MUSLIMS have been urged to be agents of unity, love and humility to build a cohesive society that is spiritually and physically developed.
Sheikh Salim Hitimana, the Mufti of Rwanda made the call on Friday during prayers to mark Eid al-Adha at Kigali Stadium in Nyamirambo.
On Eid Al Adha, Muslim faithful commemorate Ibrahim’s sacrifice to Allah, specifically when he was tasked to offer as sacrifice his son, Ishaq (Isaac).
Thousands of Muslim faithful turned up at the stadium for the prayers that also included other activities like giving sacrifices through slaughtering different animals like sheep, goats and cows and sharing with friends and family.
Hitimana urged believers to go beyond sharing their sacrifices with friends and always show humility and promote unity and reconciliation in their respective communities.
“This is a day where Muslims show generosity and humility and come together with non-Muslims to share what was offered as sacrifice, we must embrace this in our daily lives for it is a great symbol of unity which is a strong pillar on which our country is built,” he said.
He said it is an obligation for all able Muslims to offer a sacrifice and offerings, especially on this day to emulate Ibrahim as he offered one thing he treasured most – his son – and got blessed.
“Islam encourages us to live harmoniously with other people of various faiths, I urge you to sow the seed of unity, humility and cultivate good relationship with fellow Rwandans,” he said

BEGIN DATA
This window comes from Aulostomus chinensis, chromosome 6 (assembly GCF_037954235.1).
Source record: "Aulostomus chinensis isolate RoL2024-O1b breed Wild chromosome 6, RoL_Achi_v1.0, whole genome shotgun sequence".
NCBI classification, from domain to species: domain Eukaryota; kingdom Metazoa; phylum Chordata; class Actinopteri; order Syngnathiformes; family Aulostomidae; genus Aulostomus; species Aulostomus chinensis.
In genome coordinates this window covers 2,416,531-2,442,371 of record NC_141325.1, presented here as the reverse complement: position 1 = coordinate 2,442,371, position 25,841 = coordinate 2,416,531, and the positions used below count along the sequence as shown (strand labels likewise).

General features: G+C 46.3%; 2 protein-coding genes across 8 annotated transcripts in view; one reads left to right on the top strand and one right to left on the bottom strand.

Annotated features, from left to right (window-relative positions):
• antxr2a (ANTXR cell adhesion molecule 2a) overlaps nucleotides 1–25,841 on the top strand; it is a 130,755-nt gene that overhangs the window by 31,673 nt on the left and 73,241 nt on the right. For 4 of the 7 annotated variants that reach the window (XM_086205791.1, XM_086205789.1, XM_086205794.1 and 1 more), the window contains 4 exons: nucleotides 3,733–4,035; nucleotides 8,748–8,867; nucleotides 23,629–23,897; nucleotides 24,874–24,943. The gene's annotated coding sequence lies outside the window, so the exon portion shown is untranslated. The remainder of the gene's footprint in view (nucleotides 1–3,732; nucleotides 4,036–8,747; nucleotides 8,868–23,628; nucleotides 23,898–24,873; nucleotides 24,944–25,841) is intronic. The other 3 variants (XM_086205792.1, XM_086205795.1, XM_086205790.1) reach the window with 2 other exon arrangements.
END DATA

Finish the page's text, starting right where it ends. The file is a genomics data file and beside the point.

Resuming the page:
He said that Muslims have diverse skills in different fields including medical, business operations among others, urging them to use those skills to develop not only the Muslim community but the entire nation.
Good leadership hailed
Hitimana said that Muslims have a lot to celebrate for, saying the country is peaceful thanks to the good leadership and guidance by God, specifically citing the peace that prevailed during the presidential campaigns that saw President Paul Kagame reelected last month.
Jdamila Uwurukundo, a mother of three from Gitege sector in Nyarugenge district said that though she could not have an animal to sacrifice, she was very grateful she celebrated with others and will share.
“Today reminds me as a Muslim that God loves us and we are reminded to sacrifice the most important thing, we are more blessed, as Ibrahim never hesitated and God gave him a lamb as a sacrifice in place for his son, we should aim higher in our faith and emulate what Abrahim did,”
Eid al-Adha means festival of the sacrifice and is also known as the Greater Eid.
Muslims honour the Eid al-Adha as the time Ibrahim - known as Abraham to Jews and Christians - was going to sacrifice his son Isaac.
Instead Abraham was ordered by God to kill an animal.
The celebrations symbolise Ibrahim’s devotion to Allah and mark the end of the Hajj, the annual Islamic pilgrimage to Mecca which thousands of Muslims all over the world embark on.
A total of 800 cows and 2,000 goats, worth Rwf410 million were sacrificed by the Muslim community but individuals also offered their sacrifices, according to the Mufti.